The world’s greatest department stores
Galeries Lafayette, Paris
A Paris institution, Galeries Lafayette houses cutting-edge fashion, jewellery and accessories, home decor and cosmetics, as well as a renowned food section that will have gourmands salivating.
But beyond the shopping, the store is known for its Belle Époque architecture; sign up for a free guided tour of the neo-Byzantine coloured glass dome, rooftop terrace and Art Nouveau staircase.
Galleria Vittorio Emmanuele, MilanView this post on Instagram
Designed in 1860 and built between 1865 and 1877, the Galleria consists of two intersecting covered streets in the centre of Milan, joined by an octagonal space topped with a glass dome connecting the Duomo and Teatro Alla Scala.
Home to some of the city’s oldest shops and restaurants, this predecessor of modern shopping malls is worth a visit for the people watching alone.
Le Bon Marche, ParisView this post on Instagram
The oldest department store in Paris and, some say, the first in the world, Le Bon Marché was designed by Gustav Eiffel (yes, that Eiffel) and opened in 1852.
The food department, La grande épicerie de Paris, stocks more than 5,000 local and global products – think French artisanal jams, Spanish ham and Welsh mineral water – for the discerning picnicker.
Detsky Mir, MoscowView this post on Instagram
Famous since Soviet times, “Children’s World” was Europe’s largest children’s department store when it opened in 1957, and the dream destination of countless Russian children for its endless selection of toys and games, plus a working carousel.
Closed for extensive renovations between 2008 and 2014, the fully refurbished store is once again open for business.
Selfridges, LondonView this post on Instagram
At 4 hectares, Selfridges’ Oxford Street flagship store is the second-largest shop in England (beaten for the top spot by Harrods) and has the stock to show for it.
Be sure to check out the famous window displays, which have been photographed and featured in magazines including Vogue and Dwell, and take a break from endless shopping to check out the Art Deco main entrance and in-store art exhibitions.
Takashimaya, KyotoView this post on Instagram
With roots that can be traced back to a Kyoto kimono shop that opened in 1831, the Takashimaya chain operates stores in Japan, Taiwan and Singapore.
Western brands are well represented but you won’t want to miss the collections of Japanese ceramics, new and recycled kimonos and Kyoto souvenirs.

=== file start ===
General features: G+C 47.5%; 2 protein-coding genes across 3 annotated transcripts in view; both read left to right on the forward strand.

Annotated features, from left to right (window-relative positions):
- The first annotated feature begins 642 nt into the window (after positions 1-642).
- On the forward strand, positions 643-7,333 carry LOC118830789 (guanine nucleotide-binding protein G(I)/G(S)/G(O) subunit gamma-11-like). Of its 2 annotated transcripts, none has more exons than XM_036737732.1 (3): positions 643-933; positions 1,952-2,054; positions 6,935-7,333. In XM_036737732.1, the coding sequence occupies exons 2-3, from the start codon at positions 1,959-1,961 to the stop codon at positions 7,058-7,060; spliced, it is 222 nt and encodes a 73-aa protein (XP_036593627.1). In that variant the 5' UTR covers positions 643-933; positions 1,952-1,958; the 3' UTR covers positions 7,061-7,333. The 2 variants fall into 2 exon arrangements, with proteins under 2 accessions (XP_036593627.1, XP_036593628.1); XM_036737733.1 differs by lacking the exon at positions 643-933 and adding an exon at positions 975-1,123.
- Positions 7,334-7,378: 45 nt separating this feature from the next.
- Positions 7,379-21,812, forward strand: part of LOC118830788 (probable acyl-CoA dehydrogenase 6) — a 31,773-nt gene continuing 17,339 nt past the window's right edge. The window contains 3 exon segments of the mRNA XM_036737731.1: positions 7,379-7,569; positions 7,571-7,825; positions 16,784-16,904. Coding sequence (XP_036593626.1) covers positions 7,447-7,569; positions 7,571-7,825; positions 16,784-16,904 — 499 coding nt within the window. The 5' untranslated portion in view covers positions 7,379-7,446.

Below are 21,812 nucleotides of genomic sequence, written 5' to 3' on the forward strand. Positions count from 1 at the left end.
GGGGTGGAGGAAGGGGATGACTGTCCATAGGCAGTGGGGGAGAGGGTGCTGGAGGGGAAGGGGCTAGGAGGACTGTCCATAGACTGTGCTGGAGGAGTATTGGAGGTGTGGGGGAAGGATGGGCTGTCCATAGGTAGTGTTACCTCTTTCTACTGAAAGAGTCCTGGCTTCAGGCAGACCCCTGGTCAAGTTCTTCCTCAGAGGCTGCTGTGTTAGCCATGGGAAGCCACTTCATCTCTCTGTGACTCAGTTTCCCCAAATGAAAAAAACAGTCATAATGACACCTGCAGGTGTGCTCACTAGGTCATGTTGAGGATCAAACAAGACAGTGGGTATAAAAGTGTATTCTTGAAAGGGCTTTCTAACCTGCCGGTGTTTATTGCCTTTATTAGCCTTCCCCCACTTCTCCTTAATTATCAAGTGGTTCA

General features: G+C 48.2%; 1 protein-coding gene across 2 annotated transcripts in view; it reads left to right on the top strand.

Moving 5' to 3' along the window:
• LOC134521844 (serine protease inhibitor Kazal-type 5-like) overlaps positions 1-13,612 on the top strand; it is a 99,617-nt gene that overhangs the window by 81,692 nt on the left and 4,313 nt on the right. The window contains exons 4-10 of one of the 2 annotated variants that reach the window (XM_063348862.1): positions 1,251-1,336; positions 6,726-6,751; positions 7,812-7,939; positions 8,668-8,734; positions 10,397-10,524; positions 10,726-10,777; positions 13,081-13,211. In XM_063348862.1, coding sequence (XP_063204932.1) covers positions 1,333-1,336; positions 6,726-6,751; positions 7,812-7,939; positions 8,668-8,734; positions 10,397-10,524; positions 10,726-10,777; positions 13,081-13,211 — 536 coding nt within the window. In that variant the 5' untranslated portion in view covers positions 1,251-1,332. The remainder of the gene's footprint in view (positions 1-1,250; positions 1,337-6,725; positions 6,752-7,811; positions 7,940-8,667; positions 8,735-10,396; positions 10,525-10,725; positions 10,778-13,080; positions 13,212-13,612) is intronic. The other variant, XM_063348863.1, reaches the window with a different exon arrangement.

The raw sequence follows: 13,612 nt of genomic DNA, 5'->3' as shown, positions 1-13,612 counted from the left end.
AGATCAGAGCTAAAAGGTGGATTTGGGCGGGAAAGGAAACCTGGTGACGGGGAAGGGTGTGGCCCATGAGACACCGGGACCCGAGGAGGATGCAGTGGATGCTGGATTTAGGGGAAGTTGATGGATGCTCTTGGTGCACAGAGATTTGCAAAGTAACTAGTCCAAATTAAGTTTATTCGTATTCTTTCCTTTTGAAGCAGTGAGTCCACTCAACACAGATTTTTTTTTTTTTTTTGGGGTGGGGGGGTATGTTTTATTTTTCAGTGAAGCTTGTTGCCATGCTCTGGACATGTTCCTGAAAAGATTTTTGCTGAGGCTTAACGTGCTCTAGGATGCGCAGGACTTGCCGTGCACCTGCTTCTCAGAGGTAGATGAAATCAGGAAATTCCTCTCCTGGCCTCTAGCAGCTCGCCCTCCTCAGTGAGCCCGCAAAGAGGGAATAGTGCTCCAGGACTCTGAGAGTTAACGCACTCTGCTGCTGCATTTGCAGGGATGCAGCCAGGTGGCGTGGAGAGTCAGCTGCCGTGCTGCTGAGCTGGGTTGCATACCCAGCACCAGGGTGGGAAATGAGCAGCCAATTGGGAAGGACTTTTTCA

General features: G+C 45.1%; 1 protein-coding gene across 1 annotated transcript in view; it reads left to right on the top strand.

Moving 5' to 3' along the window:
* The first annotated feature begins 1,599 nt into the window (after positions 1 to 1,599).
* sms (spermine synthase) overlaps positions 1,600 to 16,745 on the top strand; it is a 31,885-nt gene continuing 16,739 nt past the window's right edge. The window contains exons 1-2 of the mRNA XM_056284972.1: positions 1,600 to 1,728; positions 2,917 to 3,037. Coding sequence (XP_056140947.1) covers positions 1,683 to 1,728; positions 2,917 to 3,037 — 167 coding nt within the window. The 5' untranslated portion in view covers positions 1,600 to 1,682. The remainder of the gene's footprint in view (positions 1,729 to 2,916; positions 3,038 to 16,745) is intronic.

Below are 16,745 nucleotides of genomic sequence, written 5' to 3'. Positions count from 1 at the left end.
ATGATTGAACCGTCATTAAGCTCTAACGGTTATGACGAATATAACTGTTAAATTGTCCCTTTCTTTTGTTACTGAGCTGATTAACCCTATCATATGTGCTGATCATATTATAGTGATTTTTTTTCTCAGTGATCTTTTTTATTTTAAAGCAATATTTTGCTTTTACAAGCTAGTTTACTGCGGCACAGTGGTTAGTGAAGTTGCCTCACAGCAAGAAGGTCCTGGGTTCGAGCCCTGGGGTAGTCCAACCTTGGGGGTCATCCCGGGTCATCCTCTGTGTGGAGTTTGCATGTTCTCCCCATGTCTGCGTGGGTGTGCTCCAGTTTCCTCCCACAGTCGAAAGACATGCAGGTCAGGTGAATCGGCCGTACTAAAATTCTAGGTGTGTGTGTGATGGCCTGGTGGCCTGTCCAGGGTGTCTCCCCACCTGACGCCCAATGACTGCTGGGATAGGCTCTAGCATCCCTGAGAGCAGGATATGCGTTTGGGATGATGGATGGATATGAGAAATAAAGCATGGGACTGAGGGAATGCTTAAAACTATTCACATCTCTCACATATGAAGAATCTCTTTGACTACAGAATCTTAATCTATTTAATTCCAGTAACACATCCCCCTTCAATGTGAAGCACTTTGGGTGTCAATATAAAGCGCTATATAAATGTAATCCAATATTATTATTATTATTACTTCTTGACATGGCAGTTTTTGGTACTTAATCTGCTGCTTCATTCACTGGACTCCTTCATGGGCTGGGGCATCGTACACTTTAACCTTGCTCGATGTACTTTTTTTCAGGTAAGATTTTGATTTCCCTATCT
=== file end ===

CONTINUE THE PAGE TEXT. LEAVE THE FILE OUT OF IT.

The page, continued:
Head to the basement for the food section, where you’ll find beautiful sweet and savoury Japanese delicacies to admire and enjoy.
La Rinascente, FlorenceView this post on Instagram
Among the best-known stores in Florence, this six-floor department store houses everything you’d expect from a luxury shopping centre, plus traditional Tuscan goods including terra cotta, olive oils and wrought iron (just try getting that railing in your suitcase).
Don’t miss the rooftop terrace for a cappuccino, an Italian pastry and a fantastic view of the city, including the world-famous Duomo.
Isetan, TokyoView this post on Instagram
Reflecting the lives of its more than 30 million customers a year, the historic Isetan shop hosts Western and Japanese designer brands alongside kimonos and accessories.
Some of the world’s most famous pastry chefs are represented in the basement food hall, which also houses a huge chocolate section. English-speaking assistance is available for visiting shoppers and the rooftop gardens are a must-visit.
El Corte Ingles, Lisbon, Madrid and BarcelonaView this post on Instagram
Europe’s biggest department store chain, El Corte Inglés – the name translates as “the English cut” – has its flagship store in Madrid with an outpost, its largest store, in Lisbon.
The latter spreads across nine floors and includes restaurants and a 14-screen movie theatre – the perfect place to while away a rainy day on holiday.
Shop here for Spanish and Portuguese souvenirs including flamenco dolls and embroidered shawls.
Harrods, LondonView this post on Instagram
With more than 90,000 square metres of selling space spread over 300-plus departments, you’d be hard pressed not to find something to buy in Harrods, the world’s most iconic department store.
Got cash to burn? Book a personal shopper to help you navigate the aisles and zero-in on that perfect find.
From cream tea to tapas, the restaurant selection in this iconic London attraction will leave you satisfied; reviewers rave about the ice cream and the Fresh Fish Market.
Image credits: Getty ImagesView this post on Instagram
This article originally appeared on Reader's Digest.
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